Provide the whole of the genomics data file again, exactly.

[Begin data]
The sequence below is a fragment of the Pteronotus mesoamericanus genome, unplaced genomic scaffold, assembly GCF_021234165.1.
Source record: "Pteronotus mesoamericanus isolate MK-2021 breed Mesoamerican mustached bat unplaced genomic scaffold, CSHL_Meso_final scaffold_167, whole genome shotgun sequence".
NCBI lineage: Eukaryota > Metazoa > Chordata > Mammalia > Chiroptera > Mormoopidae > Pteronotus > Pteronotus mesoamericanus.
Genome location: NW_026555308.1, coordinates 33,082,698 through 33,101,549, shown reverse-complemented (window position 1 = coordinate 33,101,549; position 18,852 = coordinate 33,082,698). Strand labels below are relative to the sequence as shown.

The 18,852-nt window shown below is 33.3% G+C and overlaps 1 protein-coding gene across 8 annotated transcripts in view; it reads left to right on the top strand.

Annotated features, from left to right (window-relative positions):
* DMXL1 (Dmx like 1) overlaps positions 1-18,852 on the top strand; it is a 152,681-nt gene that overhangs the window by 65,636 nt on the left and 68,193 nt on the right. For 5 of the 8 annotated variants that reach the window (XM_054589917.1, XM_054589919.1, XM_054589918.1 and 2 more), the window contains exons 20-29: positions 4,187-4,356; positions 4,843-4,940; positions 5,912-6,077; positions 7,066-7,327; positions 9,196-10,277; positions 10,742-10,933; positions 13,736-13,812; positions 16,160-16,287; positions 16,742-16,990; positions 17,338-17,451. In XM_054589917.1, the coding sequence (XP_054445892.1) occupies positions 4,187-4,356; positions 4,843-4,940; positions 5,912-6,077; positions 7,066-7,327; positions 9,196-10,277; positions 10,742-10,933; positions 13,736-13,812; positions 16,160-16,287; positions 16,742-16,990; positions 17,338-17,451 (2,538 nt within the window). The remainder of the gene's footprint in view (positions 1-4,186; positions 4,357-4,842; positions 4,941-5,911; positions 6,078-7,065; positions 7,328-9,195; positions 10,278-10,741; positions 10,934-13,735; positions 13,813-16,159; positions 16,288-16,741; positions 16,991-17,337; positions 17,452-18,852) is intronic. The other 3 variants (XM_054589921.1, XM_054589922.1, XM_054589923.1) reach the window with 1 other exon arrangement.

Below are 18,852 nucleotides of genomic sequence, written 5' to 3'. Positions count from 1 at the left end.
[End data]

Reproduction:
The sequence below is a fragment of the Pteronotus mesoamericanus genome, unplaced genomic scaffold, assembly GCF_021234165.1.
Source record: "Pteronotus mesoamericanus isolate MK-2021 breed Mesoamerican mustached bat unplaced genomic scaffold, CSHL_Meso_final scaffold_167, whole genome shotgun sequence".
NCBI lineage: Eukaryota > Metazoa > Chordata > Mammalia > Chiroptera > Mormoopidae > Pteronotus > Pteronotus mesoamericanus.
Genome location: NW_026555308.1, coordinates 33,082,698 through 33,101,549, shown reverse-complemented (window position 1 = coordinate 33,101,549; position 18,852 = coordinate 33,082,698). Strand labels below are relative to the sequence as shown.

The 18,852-nt window shown below is 33.3% G+C and overlaps 1 protein-coding gene across 8 annotated transcripts in view; it reads left to right on the top strand.

Annotated features, from left to right (window-relative positions):
* DMXL1 (Dmx like 1) overlaps positions 1-18,852 on the top strand; it is a 152,681-nt gene that overhangs the window by 65,636 nt on the left and 68,193 nt on the right. For 5 of the 8 annotated variants that reach the window (XM_054589917.1, XM_054589919.1, XM_054589918.1 and 2 more), the window contains exons 20-29: positions 4,187-4,356; positions 4,843-4,940; positions 5,912-6,077; positions 7,066-7,327; positions 9,196-10,277; positions 10,742-10,933; positions 13,736-13,812; positions 16,160-16,287; positions 16,742-16,990; positions 17,338-17,451. In XM_054589917.1, the coding sequence (XP_054445892.1) occupies positions 4,187-4,356; positions 4,843-4,940; positions 5,912-6,077; positions 7,066-7,327; positions 9,196-10,277; positions 10,742-10,933; positions 13,736-13,812; positions 16,160-16,287; positions 16,742-16,990; positions 17,338-17,451 (2,538 nt within the window). The remainder of the gene's footprint in view (positions 1-4,186; positions 4,357-4,842; positions 4,941-5,911; positions 6,078-7,065; positions 7,328-9,195; positions 10,278-10,741; positions 10,934-13,735; positions 13,813-16,159; positions 16,288-16,741; positions 16,991-17,337; positions 17,452-18,852) is intronic. The other 3 variants (XM_054589921.1, XM_054589922.1, XM_054589923.1) reach the window with 1 other exon arrangement.

Below are 18,852 nucleotides of genomic sequence, written 5' to 3'. Positions count from 1 at the left end.